Sermon – 19 June 2005

The gospel reading that we have just had represents a collection of proverbs and remembered sayings of Jesus Christ. You can almost imagine people sitting round and each tossing in a memory of what Jesus had once said which made them think.

As such, it is not a terribly easy thing to preach on and I will be mostly concentrating on Abraham and Sarah?s story again. The gospel sayings are not things that Jesus said one day, but a patchwork quilt of wisdom picked up and sewn together by Matthew the editor of the gospel that we are reading.
Each of the sayings is probably best thought about on its own. These are things to ponder. Snatches of wisdom. There are jewels buried in these half remembered sayings.

But they are a bit too much of a hodge podge to make a sermon out of.

No, this morning, I want you to turn your minds again to the unfolding Abraham and Sarah soap-opera which we had in the first reading.

Just last week someone told me that they had announced that they would preach a series on the Faith of Abraham. Then, on actually reading the stories that we read at this time of year, had realised that these stories are not simply stories of faith. This particular one about the birth and rejection of Ishmael in particular made that preacher baulk. However, I?m not going to avoid it ? it seems to me to be important to think about difficult things.

Abraham as he is portrayed in some of the stories in Genesis does not always emerge as simply a figure of faith. It is always encouraging to learn that God can use people who are flawed and feckless as well as those who are holy and righteous. There are other examples that come to mind, but Abraham and Sarah are particularly flawed.

Life with these nomadic people does not seem much fun. Life in the camp of the travelling tribe seems particularly cruel this week. Abraham has had a child with his wife?s maid. There would have been nothing particularly unusual about that in those days. But neither is there anything unusual about Sarah?s jealously of that child.

Household relationships in biblical times seem to have been as endlessly complicated and as fascinating as they are today.

What are the right ethics for dealing with the son of your husband and your maid? The Bible offers few answers to such questions which go beyond compassion for the vulnerable and encouraging people to live faithfully within the confines of committed, intentional loving.

But, what do you do about the son of your husband and your maid?

Sarah?s own jealousy certainly got the better of her and the child was sent away to die. And we have this maudlin, melodrama as Hagar sits waiting for her child to die.

But of course, these stories are neither soap-opera or melodrama really. They are powerful myths.

Reading them as myth means reading them looking for the truths that they contain. Reading them looking for what they tell us about the world around us.

And we cannot read this myth without the knowledge that the Muslim people of the world look to their heritage as Abraham?s children coming through descent from Ishmael ? himself the father of the Arabic peoples.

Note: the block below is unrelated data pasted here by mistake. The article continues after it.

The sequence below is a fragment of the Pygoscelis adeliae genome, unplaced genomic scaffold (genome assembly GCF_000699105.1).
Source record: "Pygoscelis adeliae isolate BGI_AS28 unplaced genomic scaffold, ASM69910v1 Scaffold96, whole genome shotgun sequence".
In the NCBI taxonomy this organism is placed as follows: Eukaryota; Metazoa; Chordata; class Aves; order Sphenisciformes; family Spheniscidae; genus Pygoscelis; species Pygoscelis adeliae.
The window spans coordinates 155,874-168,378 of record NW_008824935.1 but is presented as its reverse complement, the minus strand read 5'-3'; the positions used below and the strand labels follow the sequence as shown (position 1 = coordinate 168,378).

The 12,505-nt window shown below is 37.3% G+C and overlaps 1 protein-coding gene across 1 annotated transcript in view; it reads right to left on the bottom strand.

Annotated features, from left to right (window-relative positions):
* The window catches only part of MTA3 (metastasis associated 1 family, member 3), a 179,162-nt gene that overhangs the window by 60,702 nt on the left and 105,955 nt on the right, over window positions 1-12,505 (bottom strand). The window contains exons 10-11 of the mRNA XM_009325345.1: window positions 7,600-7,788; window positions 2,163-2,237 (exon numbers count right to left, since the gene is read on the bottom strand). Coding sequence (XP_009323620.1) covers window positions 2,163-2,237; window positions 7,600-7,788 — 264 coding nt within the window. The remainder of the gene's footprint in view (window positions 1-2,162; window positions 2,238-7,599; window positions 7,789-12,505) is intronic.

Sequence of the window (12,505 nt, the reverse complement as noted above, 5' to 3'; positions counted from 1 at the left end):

Knowing that, we can see that this story is very potently alive.

For can you not hear the cry of that child ringing out over the middle east today.

As the family rivalries of the peoples of that part of the world have played out over the centuries ever since, the cry of the child has gone on.

It is innocents who suffer when those with power shirk their responsibility to bring reconciliation to the world. And reconciliation is little more than truth entwined with justice.

Let me say it again. It is innocents who suffer when those with power shirk their responsibility to bring reconciliation to the world.

And this story of the cries of Ishmael tells us that God knows that is true. Through the pages of Scripture we hear that God is on the side of the crying child, of the person without water, of the oppressed, of those who are the victims of violence and jealousy of others.

This is the God in whom we believe. This is the God of Abraham.

In a few weeks, when the G8 is happening just up the road from here, the voice of the protesters will be heard and within their voices, the voice of God saying, ?It is innocents who suffer when those with power shirk their responsibility to bring reconciliation to the world.?

We believe in that God who let Ishmael live.

And we are a people who must learn to be the God not only of Abraham but of Sarah too. We are a people who must learn to be the God not only of Isaac but of Ishmael too.

For I know that there is within Islam that which I share as someone who bears the name of Christ.

And I know that if we could search for it together there would be fresh water for the world.

The story of Hagar waiting in the wilderness with the child whom she believed would die tells us much.

It tells us that God is with those who are cast off as worthless.

It tells us that God is with people who are different to us.

It tells us that in living with Compassion, we live the life of Godliness which will one day bring fresh water to the world.

As someone called by Christ, I recognise in Jesus, that fresh water which brings nourishment, refreshment and peace. As someone who is one of the children of Abraham I want to share that fresh water with others and in turn be refreshed with water that they have drawn from their own wells.

As, over the next few weeks, the world turns its eyes to Gleneagles and to world leaders there, let us live as though God is in our hearts ? lives of compassion, justice and peace.

And let us pray for the life of the world.


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